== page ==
In the early 1960s, Fairchild R&D began experimenting with the MOSFET (metal–oxide–semiconductor field-effect transistor), also known as the MOS transistor. The first MOSFET was invented by Mohamed Atalla and Dawon Kahng at Bell Labs in 1959, and demonstrated in early 1960,[13] but was initially overlooked and ignored by Bell Labs.[14] However, the MOSFET generated significant interest at Fairchild. Inspired by the first MOSFET, Chih-Tang Sah built an MOS-controlled tetrode at Fairchild later that year. MOS devices were later commercialized by Fairchild in 1964, with p-channel devices for logic and switching applications.[13] The experiments led to Fairchild's development of MOS integrated circuits.[15]

In 1963, Fairchild hired Robert Widlar to design analog operational amplifiers using Fairchild's process. Since Fairchild's processes were optimized for digital circuits, Widlar collaborated with process engineer Dave Talbert. The collaboration resulted in two revolutionary products – μA702 and μA709.[16] Hence, Fairchild dominated the analog integrated circuit market, having introduced the first IC operational amplifiers, or "op-amps", Bob Widlar's μA702 (in 1964) and μA709. In 1968, Fairchild introduced David Fullagar's μA741, which became the most popular IC op amp of all time.[17]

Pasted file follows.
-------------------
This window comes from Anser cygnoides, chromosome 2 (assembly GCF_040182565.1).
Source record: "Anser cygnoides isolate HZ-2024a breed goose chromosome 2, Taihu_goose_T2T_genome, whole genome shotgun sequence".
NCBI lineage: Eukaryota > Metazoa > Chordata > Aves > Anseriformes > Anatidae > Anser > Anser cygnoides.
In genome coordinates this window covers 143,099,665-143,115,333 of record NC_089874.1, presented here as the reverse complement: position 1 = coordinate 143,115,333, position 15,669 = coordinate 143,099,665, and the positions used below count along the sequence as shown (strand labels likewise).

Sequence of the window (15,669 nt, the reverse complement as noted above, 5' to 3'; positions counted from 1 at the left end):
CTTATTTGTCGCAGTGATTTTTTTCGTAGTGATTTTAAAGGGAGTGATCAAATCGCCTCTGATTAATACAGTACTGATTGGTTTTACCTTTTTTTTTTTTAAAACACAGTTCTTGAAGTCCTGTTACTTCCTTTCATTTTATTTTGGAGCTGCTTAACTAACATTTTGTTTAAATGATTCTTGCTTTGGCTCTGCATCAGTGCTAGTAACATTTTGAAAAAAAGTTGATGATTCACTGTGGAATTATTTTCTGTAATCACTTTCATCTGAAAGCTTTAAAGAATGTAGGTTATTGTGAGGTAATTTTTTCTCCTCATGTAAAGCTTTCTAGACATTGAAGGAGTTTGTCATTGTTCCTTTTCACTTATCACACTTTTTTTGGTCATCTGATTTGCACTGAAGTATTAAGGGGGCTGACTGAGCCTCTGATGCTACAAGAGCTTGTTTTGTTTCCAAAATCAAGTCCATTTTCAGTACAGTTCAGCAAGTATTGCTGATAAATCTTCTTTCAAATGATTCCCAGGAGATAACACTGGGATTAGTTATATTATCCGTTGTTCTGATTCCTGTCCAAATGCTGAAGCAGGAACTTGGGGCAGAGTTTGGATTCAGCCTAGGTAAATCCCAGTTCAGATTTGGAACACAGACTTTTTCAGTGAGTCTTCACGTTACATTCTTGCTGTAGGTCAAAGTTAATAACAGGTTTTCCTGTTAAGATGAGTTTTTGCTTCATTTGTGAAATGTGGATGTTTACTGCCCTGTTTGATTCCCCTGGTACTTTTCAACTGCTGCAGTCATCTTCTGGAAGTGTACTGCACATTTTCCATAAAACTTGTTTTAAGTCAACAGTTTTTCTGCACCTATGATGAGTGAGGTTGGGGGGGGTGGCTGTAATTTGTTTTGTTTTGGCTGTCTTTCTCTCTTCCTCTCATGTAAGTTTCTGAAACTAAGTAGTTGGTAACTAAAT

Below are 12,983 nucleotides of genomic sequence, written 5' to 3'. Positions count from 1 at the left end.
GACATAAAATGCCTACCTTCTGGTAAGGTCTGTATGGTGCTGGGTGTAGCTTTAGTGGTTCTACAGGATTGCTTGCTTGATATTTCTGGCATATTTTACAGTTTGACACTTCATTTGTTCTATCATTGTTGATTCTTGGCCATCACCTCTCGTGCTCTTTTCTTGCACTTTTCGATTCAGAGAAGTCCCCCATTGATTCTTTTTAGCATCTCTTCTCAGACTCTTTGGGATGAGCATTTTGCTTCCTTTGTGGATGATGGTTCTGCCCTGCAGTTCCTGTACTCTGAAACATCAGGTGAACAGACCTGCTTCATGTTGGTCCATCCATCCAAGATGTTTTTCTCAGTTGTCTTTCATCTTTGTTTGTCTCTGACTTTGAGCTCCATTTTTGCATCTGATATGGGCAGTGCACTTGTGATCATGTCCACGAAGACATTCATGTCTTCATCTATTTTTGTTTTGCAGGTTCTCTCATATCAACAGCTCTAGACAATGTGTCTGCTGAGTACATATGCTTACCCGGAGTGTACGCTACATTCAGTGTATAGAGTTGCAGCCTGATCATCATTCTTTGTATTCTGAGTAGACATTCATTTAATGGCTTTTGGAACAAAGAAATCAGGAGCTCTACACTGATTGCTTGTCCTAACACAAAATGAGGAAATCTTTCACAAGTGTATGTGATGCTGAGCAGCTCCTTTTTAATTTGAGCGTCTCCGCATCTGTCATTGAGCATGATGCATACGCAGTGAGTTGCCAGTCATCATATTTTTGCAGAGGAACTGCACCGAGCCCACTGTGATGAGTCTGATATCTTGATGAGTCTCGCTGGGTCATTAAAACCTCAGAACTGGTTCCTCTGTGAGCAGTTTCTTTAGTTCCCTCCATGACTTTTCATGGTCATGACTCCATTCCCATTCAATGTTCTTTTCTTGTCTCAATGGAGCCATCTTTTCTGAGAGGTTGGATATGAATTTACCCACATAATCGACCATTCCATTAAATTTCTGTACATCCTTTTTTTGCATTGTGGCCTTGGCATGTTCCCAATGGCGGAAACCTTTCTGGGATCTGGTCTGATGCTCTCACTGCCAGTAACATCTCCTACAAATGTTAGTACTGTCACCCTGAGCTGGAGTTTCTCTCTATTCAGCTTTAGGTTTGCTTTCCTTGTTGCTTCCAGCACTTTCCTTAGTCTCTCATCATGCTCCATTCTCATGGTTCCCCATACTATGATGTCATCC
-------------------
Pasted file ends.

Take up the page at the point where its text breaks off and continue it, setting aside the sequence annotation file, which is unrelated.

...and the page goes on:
By 1965, Fairchild's process improvements had brought low-cost manufacturing to the semiconductor industry – making Fairchild nearly the only profitable semiconductor manufacturer in the United States. Fairchild dominated the market in DTL, op-amps and mainframe computer custom circuits. In 1965, Fairchild opened a semiconductor assembly plant on the Navajo Nation in Shiprock, New Mexico.[18] At its peak, the plant employed over a thousand Navajos, the majority of whom were women. In The Shiprock Dedication Commemorative Brochure released by the Fairchild company, the Diné (Navajo) women circuit makers were celebrated as "culture workers who produced circuits as part of the 'reproductive' labor of expressing Navajo culture, rather than merely for wages." This claim was based on the opinion that circuits of the electronic chips had a mere resemblance with the complex geometric patterns on the Navajo rugs. Paul Driscoll, the Shiprock plant manager, spoke of the "untapped wealth of natural characteristics of the Navajo...the inherent flexibility and dexterity of the Indians." Although highly successful during its operation, the plant was closed in 1975.[19] While the Fairchild corporation claims the Diné women were chosen to work in the Shiprock plant due to their "'nimble fingers'" as previously noted, the women of the Shiprock reservation were actually chosen as the workforce due to a lack of labor rights asserted by the women in addition to "cheap, plentiful workers and tax benefits".[20]